I’m frequently asked by executives if I see commonalities among the narrative 360 feedback results for my clients at top leadership levels in other organizations. This typically occurs when I’m just beginning a project, and there’s real curiosity about how their peers are “showing up.” My response, until recently, was that I didn’t think there was much commonality given that my clients are typically working in various sectors, in distinct organizations with diverse leadership teams. In addition, I see varying personalities, contrasting leadership styles and unique motivations.
You’d expect, as I did with this diversity, that patterns of similarity would be hard to discern, let alone confirm. However, after reflecting on summary results over the course of the past four years, I’ve come to recognize a few key themes that resonate across senior-level leaders. While my observations are certainly more qualitative than quantitative, I think there’s merit in considering the implications of these within the broader context of successful leadership.
Here are five themes, common to senior-level leaders, that resonate across differing sectors, businesses and executive teams:
- Develop a distinctive, compelling yet realistic vision
The importance of vision emerges consistently time and again within executive feedback. Some organizations are absolutely craving their top leadership to develop a clear, distinctive and compelling vision that engages employees as well as external stakeholders. Others, however, find themselves with a compelling vision but lack either the skills or mechanisms to clearly translate that lofty vision into meaningful strategies and actions that deliver results and ensure success.
- Articulate a clear focus and set of top priorities
In today’s rapidly changing marketplace, what was once a challenging task is becoming even more important for executives. Staff need to know what’s most important and where they should focus their time, attention and efforts. The tendency to create multiple “key priorities” is demoralizing and a surefire way to ineffectiveness. Senior leaders must be clear on the “big ticket” priorities for the organization – ideally no more than a handful. Anything more creates confusion and dissipates energy and resources.
- Strike the right balance between strategic and operational involvement
This balance of attention and action between the big picture and tactical issues is always changing, depending on context. Senior leaders in a new role, for example, will want to spend more time on the operational side of things while getting to know the business. Crises that emerge, particularly those with external audiences, may also require direct time and attention. Whenever possible, however, senior leaders need to leave operations with their teams and avoid the tendency to jump into more tactical issues, challenges and opportunities.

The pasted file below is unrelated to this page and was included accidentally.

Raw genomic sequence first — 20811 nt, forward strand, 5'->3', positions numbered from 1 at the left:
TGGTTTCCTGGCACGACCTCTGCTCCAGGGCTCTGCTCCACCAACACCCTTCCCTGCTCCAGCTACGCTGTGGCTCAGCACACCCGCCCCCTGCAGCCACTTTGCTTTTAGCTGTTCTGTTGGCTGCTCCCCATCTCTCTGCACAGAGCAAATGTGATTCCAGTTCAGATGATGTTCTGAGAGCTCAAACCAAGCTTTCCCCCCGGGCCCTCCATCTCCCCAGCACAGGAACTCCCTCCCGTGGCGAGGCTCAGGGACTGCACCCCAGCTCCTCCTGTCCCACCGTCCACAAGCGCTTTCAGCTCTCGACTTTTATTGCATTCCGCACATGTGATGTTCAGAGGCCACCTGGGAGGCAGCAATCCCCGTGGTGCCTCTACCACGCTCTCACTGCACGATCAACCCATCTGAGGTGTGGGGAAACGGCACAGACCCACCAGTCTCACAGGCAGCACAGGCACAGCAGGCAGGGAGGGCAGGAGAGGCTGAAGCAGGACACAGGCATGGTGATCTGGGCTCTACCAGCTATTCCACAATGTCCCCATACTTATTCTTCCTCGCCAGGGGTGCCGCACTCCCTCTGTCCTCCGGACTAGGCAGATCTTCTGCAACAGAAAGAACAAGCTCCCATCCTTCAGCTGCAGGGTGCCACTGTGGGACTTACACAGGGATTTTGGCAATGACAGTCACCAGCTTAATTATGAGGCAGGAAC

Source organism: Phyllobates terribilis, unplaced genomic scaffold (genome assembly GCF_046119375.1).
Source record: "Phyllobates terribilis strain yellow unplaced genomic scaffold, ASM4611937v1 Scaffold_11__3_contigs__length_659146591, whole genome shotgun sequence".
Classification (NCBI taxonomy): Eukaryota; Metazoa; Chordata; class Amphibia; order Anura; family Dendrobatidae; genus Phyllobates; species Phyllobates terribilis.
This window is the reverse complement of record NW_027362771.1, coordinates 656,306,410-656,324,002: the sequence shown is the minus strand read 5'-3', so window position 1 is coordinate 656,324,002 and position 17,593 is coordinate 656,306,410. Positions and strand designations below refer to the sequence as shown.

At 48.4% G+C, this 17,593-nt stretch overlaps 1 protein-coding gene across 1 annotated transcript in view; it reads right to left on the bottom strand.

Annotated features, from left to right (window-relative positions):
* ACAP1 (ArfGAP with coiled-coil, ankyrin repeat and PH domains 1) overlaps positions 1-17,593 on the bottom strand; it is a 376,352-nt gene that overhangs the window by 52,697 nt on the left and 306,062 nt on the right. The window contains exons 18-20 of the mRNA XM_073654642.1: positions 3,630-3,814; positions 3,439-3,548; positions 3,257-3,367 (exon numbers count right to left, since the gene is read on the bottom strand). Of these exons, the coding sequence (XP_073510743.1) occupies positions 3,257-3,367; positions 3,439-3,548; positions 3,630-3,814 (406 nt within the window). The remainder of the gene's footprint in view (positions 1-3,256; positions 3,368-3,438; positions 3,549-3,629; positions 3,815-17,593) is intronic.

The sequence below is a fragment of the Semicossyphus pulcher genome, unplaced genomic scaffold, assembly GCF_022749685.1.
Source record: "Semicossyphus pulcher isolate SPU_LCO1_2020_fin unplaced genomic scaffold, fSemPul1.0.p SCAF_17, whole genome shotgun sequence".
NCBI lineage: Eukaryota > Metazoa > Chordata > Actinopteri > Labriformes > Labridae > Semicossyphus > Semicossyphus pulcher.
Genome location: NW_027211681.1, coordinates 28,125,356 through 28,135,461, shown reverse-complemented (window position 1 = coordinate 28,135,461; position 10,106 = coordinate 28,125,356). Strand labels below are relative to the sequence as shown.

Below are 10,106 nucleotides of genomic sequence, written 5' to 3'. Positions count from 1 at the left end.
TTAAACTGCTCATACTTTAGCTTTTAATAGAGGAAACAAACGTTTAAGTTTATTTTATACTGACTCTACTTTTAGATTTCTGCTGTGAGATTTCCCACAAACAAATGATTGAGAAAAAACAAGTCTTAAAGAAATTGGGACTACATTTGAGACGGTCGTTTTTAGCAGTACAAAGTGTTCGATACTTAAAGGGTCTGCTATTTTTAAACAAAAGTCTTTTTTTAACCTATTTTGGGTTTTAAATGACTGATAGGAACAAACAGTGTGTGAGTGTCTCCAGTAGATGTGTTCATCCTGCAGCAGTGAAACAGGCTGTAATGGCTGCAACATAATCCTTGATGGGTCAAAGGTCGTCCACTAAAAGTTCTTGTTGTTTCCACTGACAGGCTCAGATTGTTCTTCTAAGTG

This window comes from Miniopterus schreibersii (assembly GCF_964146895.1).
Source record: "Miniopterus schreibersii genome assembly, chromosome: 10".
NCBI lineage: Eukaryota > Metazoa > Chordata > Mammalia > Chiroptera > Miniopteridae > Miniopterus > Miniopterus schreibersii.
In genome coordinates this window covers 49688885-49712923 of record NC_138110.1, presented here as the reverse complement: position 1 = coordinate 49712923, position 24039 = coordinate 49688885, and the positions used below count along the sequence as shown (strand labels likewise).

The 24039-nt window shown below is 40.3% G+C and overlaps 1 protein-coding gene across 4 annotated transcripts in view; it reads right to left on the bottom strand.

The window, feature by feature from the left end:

- Stay mindful of internal operations while focusing on the external business
Depending on personality, leadership style and motivation, senior leaders seem to demonstrate a preference for either greater internal focus or, conversely, more external emphasis. Taken to the extreme, the highly externally focused executive tends to place less time and effort on addressing key factors that ensure the organization is running smoothly. And this internal focus can’t be delegated, it requires active presence and engagement. On the other side, more internally focused leaders tend to lose traction with external stakeholders and constituents, which can be detrimental to brand profile, market intelligence and stakeholder/investor relations. Excessive internal focus can also be detrimental to direct reports who are trying to ensure things within their portfolios are going well.
- Ensure key decisions and relevant messaging are shared with those who matter
While the majority of executives I’ve encountered have a robust repertoire of communication skills, the ability to keep those who must know in the loop on key decisions and relevant messaging is often challenging. This isn’t usually intentional, however, the demands and pace of the workplace often preclude thoughtful reflection on who else needs to be informed and engaged. Decisions made in conjunction with some team members may need to be shared with others on the team. Key messages provided to some stakeholders may be essential for the information and engagement of other constituents.
To find out more about how narrative 360 feedback can benefit executives in your organization, contact me today (firstname.lastname@example.org or 250-882-8830).